The era of big data allows clinicians, medical leaders, and policymakers to make data-based decisions in response to real-world practice patterns. It should be noted that mere collection of data is insufficient. If data are organized quickly and coherently, then researchers can track real-world behavior within a timeframe near the present, thereby allowing interested parties to reach conclusions based on recent trends. In other words, if data are arranged properly, then we can learn about patterns from the past 3 months rather than a 3-month period from 2 years ago.
Two recent pieces in ophthalmic trade publications touched on this point: one by Ashley Kras, MD, MBI and me; and another by Cheryl Guttman Krader, BS, PharmD, which was reviewed by Steven D. Schwartz, MD.
The American Academy of Ophthalmology (Academy) issued guidance on March 18, 2021, that advised clinicians and surgeons, in light of the COVID-19 pandemic, to cease providing care in non-emergent and non-urgent cases. Seeking to understand if their guidance affected practice patterns, the Academy turned to data from the IRIS® (Intelligence in Research and Sight) Registry, a database in which more than 18,000 ophthalmologists and optometrists contribute real-world patient data from dozens of different electronic health record (EHR) systems. In “Intravitreal Injection Patterns During COVID-19 Pandemic,” which appeared in Ocular Surgery News, Dr. Kras and I summarized some of the Academy’s findings.
Before the age of data curation, the Academy might have sought to understand practice patterns by performing a retrospective study of Medicare claims data. Such reviews may be cumbersome, as the databases in which claims data are stored are not finely curated and may not reflect a time period relevant to particular research interests.
Point-of-Care EHR Data Enables Quality Insights
Given that Verana Health is the data curation and analytics partner of the IRIS Registry, the EHR-derived datasets used by researchers are easier to analyze, up-to-date, and consistently formatted, thereby allowing researchers to compare real-world practice patterns for pre-specified periods before and after the Academy’s issued guidance. Among other conclusions, the researchers found evidence that:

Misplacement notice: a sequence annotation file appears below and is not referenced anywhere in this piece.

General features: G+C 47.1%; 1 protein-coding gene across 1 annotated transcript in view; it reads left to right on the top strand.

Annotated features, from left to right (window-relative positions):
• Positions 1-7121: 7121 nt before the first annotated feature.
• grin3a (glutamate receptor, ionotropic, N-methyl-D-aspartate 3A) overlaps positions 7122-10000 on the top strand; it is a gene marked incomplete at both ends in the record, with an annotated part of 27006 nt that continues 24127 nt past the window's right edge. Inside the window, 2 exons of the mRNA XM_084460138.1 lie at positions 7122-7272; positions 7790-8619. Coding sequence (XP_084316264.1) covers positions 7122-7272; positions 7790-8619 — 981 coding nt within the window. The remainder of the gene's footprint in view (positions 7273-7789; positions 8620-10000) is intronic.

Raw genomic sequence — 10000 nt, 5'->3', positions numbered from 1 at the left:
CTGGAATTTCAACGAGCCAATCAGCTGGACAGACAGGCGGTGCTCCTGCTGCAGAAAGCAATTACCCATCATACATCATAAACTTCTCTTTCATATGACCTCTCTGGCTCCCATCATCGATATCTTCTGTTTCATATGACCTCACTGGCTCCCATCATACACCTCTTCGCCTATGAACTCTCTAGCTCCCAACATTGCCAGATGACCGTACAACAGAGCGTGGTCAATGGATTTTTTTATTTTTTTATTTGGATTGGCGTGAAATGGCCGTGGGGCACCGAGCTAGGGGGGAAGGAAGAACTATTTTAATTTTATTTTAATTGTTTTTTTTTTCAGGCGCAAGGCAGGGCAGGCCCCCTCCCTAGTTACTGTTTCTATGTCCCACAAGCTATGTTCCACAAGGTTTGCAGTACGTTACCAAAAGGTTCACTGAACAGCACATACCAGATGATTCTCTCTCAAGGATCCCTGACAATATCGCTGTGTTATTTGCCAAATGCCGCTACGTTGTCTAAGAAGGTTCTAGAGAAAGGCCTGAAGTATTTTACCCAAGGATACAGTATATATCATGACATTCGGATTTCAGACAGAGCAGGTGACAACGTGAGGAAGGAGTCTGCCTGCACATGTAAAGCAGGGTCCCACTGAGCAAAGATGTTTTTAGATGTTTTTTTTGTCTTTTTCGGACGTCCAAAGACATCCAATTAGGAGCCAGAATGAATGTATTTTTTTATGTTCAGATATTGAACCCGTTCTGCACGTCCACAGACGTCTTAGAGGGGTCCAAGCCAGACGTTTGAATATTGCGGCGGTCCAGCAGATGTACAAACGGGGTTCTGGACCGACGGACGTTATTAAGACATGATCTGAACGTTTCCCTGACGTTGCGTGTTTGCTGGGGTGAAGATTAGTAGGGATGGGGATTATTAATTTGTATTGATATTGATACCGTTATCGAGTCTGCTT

- Academy members largely complied with the organization’s COVID-19 guidance
- Patients with retinal disease continued to receive office-based therapy
- Gathering insights from a real-world database was feasible
Want to learn more about the specifics? Head to this brief blog post, courtesy of Ocular Surgery News.
Building on the above work, researchers compared real-world trends and patient outcomes before and after the Academy’s guidance in greater detail. Their expanded findings were discussed in a “Probe of IRIS Registry Data Reveals Pandemic’s Impact on Ophthalmology Patient Care,” which was published in Ophthalmology Times. Among their findings were these three conclusions:
- The proportion of patients receiving retinal care after the Academy’s guidance nearly doubled during the pandemic’s earliest months. Approximately 20% of ophthalmic patients received retinal care from January to March 2020. In April 2020, retina care accounted for nearly 39% of patient visits. This meant that patients who were under the routine care of a retina specialist continued to receive the care they needed.
- Anti-VEGF injection rates fell during the pandemic—but not by much. In the 12-week period leading up to Academy guidance, 1.5 million anti-VEGF injections were administered. In the 12 weeks after the issuance of guidance, 1.2 million anti-VEGF injections were delivered.
- Although population density did not result in any differences, regional variation in real-world practice patterns were noticeable. No differences in practice patterns were seen among urban, suburban, and rural patients, but states in the Northeast experienced a decline in patient visits during the 3-month period immediately following the Academy’s guidance.